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Jim Cramer, the "Mad Money" host, is one of the most entertaining stock pickers in the street. His program is watched by thousands of viewers every day. One of the best parts of the show is the Lightning Round segment, where Cramer comments about stocks asked about by the audience. Within less than five minutes he makes several calls for the home gamers. In his program December 19, he made 10 calls, 8 of them bearish this time.

Cramer suggested switching Texas Instruments (TXN) for Intel (INTC), which I agree with. However, I do not agree with 7 of his negative calls, therefore I decided to provide a case against Cramer's bearish calls. I have examined Cramer's negatively mentioned picks from a fundamental perspective, adding my O-Metrix Grading System where applicable. Here is a fundamental analysis of these stocks that I do not agree with Cramer:

Stock Name

Cramer's Suggestion

O-Metrix Score

My Take

Chesapeake Energy

Avoid

5.73

Buy

Sprint

Avoid

N/A

Hold

MEMC

Avoid

14

Buy

Cliffs Natural

Avoid for Now

15

Buy

Rio Tinto

Avoid for Now

9.66

Buy

Telefonica

Avoid

8.4

Buy

Quad Graphics

Avoid

N/A

Buy

Data obtained from Finviz/Morningstar, and is current as of December 20.

Chesapeake Energy (CHK)

Chesapeake Energy has been a long-time Cramer favorite, but apparently he changed his mind. A month ago, Cramer pointed out the rumors on funding issues, but stated:

… I do not think they have funding problems, and I think Chesapeake is a buy.

This time, he rated Chesapeake as a stock that is "stuck in the mud" due to depressed natural gas prices.

The stock lost more than a third of its market cap since early August. However, I do not think that Chesapeake is stuck in the mud. The company was able to boost its earnings by more than 100% in this year. It also generated an income of $1.32 billion from revenue of $14.54 billion. With a conservative growth estimate of 10%, I calculated the fair value of Chesapeake as $32 - $53. Its O-Metrix score of 5.73 is also well-above the market average. The chairman, the director, and the vice president are buying the stock like crazy, making several purchases over the last few months. I would rather follow the insiders instead of Cramer, when it comes to Chesapeake Energy. At $23, we can buy the stock for a much lower price than what most insiders have paid.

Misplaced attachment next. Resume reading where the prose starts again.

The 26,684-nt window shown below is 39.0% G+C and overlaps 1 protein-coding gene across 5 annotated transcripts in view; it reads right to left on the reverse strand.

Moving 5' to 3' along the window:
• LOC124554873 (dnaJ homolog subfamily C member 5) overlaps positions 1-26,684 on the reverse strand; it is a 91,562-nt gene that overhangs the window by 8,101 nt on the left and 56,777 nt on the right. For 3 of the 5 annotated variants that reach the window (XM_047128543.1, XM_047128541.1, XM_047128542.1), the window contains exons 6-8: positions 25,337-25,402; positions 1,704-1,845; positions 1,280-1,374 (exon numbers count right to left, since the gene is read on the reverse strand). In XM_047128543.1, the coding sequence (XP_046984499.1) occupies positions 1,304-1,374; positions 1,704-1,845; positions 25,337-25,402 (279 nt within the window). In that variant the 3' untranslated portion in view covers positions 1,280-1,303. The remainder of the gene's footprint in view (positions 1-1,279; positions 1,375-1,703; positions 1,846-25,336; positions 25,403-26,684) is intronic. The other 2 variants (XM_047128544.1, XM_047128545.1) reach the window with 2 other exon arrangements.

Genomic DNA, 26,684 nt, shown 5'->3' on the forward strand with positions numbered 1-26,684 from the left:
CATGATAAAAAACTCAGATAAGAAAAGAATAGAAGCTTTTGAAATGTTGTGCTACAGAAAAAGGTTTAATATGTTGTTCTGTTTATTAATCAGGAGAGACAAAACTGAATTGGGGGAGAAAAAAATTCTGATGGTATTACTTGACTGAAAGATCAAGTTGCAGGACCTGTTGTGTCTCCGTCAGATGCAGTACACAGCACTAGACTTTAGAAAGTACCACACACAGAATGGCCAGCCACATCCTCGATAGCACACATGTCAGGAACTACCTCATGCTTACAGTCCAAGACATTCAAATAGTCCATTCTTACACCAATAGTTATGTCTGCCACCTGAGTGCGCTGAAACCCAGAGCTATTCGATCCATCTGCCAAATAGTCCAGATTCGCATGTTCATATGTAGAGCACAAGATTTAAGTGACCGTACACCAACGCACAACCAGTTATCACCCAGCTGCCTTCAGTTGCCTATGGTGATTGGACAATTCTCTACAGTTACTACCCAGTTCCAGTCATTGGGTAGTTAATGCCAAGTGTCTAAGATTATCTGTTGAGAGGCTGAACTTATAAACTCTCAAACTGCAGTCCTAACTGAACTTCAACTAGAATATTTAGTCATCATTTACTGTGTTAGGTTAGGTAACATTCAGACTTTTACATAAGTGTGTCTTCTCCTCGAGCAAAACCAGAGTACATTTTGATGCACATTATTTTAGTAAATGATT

Sprint (S)

Sprint has also been in my avoid-for-now list for a while, but AT&T's (T) withdrawal on the T-Mobile deal has been a game changer for Sprint. AT&T is expected to contribute to the eurozone bail-out with a whopping $4 billion break-up charge. For that price, the telecom giant could have acquired a majority share in the Sprint, and everybody would have been happier with the transaction.

Sprint is the third largest wireless carrier in the U.S., serving over 50 million customers. Unfortunately, Sprint is a money loser with significant amount of debt. It is obviously a distressed company, with almost $8 billion of current liabilities to be paid soon. While the company is not generating profits, it is generating steady cash flows from operations. It will obviously be the most rational target for AT&T. At a P/FCF ratio of 6.33 and a market cap of only $6.5 billion, Sprint could be a prime target for AT&T. Besides, technical indicators suggest that the stock has bottomed, and poised for a rebound after losing 50% in 2011.

MEMC Electronic Materials (WFR)

MEMC is an integrated circuit maker, headquartered in St. Peters, Missouri. The company operates primarily in the solar sector, providing semiconductor devices to be used in solar materials.